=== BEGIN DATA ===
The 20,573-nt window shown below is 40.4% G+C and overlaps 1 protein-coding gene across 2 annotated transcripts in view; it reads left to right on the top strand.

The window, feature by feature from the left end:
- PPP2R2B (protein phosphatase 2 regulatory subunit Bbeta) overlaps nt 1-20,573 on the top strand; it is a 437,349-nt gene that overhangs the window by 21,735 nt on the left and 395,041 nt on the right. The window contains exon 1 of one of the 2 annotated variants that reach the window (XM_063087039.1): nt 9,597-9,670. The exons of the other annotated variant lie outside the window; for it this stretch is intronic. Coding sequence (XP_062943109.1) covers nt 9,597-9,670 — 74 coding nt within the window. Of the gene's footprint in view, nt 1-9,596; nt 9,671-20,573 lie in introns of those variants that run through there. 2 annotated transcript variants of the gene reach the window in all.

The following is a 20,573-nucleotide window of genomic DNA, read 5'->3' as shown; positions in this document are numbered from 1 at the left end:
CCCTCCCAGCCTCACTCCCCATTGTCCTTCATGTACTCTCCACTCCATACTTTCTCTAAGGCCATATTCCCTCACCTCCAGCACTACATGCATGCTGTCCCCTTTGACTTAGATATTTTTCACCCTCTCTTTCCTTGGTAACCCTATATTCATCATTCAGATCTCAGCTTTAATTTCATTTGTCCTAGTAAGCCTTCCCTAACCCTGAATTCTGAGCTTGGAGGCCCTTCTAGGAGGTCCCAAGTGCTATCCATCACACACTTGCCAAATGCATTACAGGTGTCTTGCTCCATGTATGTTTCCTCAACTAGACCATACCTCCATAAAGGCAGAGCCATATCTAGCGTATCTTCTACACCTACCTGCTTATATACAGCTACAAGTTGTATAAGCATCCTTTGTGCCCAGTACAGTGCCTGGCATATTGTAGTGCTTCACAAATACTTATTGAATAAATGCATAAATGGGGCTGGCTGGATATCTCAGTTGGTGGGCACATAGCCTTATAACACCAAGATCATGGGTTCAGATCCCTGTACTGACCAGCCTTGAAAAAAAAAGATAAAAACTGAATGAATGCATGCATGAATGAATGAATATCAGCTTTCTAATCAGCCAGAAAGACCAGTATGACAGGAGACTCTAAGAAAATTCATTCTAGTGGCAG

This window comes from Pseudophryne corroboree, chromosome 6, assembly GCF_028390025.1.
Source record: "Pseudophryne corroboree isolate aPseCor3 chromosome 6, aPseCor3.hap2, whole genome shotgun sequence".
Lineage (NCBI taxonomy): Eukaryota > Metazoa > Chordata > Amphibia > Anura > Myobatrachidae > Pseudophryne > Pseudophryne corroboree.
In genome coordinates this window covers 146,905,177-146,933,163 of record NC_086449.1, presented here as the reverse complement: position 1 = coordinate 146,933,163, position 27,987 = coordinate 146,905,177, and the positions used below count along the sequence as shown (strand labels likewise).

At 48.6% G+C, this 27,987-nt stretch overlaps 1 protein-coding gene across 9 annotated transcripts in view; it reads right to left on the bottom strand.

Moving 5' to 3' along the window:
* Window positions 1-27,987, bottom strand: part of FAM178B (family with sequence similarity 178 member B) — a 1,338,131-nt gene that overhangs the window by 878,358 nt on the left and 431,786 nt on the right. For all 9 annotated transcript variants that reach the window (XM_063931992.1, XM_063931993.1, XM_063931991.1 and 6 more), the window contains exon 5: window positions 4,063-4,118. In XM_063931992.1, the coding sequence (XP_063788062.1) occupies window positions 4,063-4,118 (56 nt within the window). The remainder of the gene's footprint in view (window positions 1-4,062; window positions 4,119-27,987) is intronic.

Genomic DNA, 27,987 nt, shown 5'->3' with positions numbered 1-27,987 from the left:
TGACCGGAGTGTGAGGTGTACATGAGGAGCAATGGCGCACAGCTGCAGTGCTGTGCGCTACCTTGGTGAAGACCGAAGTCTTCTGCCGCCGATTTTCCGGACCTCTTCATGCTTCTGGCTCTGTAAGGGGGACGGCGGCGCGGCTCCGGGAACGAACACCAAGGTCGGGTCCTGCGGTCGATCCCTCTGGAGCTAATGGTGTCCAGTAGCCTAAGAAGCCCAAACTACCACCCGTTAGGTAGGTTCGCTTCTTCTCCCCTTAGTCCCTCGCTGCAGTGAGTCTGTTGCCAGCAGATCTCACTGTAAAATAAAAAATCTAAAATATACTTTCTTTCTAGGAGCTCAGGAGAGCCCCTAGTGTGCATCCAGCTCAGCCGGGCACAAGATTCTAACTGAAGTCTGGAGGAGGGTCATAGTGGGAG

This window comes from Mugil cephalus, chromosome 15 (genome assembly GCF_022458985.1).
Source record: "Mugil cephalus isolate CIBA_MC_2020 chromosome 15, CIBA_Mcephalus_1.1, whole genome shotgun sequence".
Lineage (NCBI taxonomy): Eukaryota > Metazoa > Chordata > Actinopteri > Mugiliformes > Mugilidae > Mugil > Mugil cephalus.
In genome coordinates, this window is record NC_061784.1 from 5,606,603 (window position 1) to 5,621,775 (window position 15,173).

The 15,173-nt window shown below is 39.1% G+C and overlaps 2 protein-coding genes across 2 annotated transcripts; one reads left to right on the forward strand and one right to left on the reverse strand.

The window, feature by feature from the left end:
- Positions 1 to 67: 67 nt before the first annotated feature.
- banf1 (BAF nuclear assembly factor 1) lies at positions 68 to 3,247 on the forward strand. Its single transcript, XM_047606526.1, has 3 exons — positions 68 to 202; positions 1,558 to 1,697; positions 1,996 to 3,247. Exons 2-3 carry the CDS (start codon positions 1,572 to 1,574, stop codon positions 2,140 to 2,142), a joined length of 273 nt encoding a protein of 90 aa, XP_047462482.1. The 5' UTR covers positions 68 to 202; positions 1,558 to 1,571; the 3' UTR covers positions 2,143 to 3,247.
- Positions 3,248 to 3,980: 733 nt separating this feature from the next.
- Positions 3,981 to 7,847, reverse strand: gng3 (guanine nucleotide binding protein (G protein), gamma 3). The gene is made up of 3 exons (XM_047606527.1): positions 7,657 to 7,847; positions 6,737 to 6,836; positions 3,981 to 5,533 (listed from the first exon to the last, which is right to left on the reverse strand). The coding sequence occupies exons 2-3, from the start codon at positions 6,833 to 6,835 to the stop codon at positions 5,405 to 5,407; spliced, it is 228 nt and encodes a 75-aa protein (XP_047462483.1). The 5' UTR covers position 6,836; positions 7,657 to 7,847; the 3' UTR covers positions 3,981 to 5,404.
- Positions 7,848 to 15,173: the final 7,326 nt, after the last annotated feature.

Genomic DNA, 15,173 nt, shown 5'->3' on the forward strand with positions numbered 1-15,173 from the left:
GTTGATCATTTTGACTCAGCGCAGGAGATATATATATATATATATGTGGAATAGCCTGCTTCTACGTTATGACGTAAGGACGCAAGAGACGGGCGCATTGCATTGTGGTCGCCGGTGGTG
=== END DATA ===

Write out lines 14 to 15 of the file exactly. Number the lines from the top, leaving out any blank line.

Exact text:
TGACCGGAGTGTGAGGTGTACATGAGGAGCAATGGCGCACAGCTGCAGTGCTGTGCGCTACCTTGGTGAAGACCGAAGTCTTCTGCCGCCGATTTTCCGGACCTCTTCATGCTTCTGGCTCTGTAAGGGGGACGGCGGCGCGGCTCCGGGAACGAACACCAAGGTCGGGTCCTGCGGTCGATCCCTCTGGAGCTAATGGTGTCCAGTAGCCTAAGAAGCCCAAACTACCACCCGTTAGGTAGGTTCGCTTCTTCTCCCCTTAGTCCCTCGCTGCAGTGAGTCTGTTGCCAGCAGATCTCACTGTAAAATAAAAAATCTAAAATATACTTTCTTTCTAGGAGCTCAGGAGAGCCCCTAGTGTGCATCCAGCTCAGCCGGGCACAAGATTCTAACTGAAGTCTGGAGGAGGGTCATAGTGGGAG

This window comes from Mugil cephalus, chromosome 15 (genome assembly GCF_022458985.1).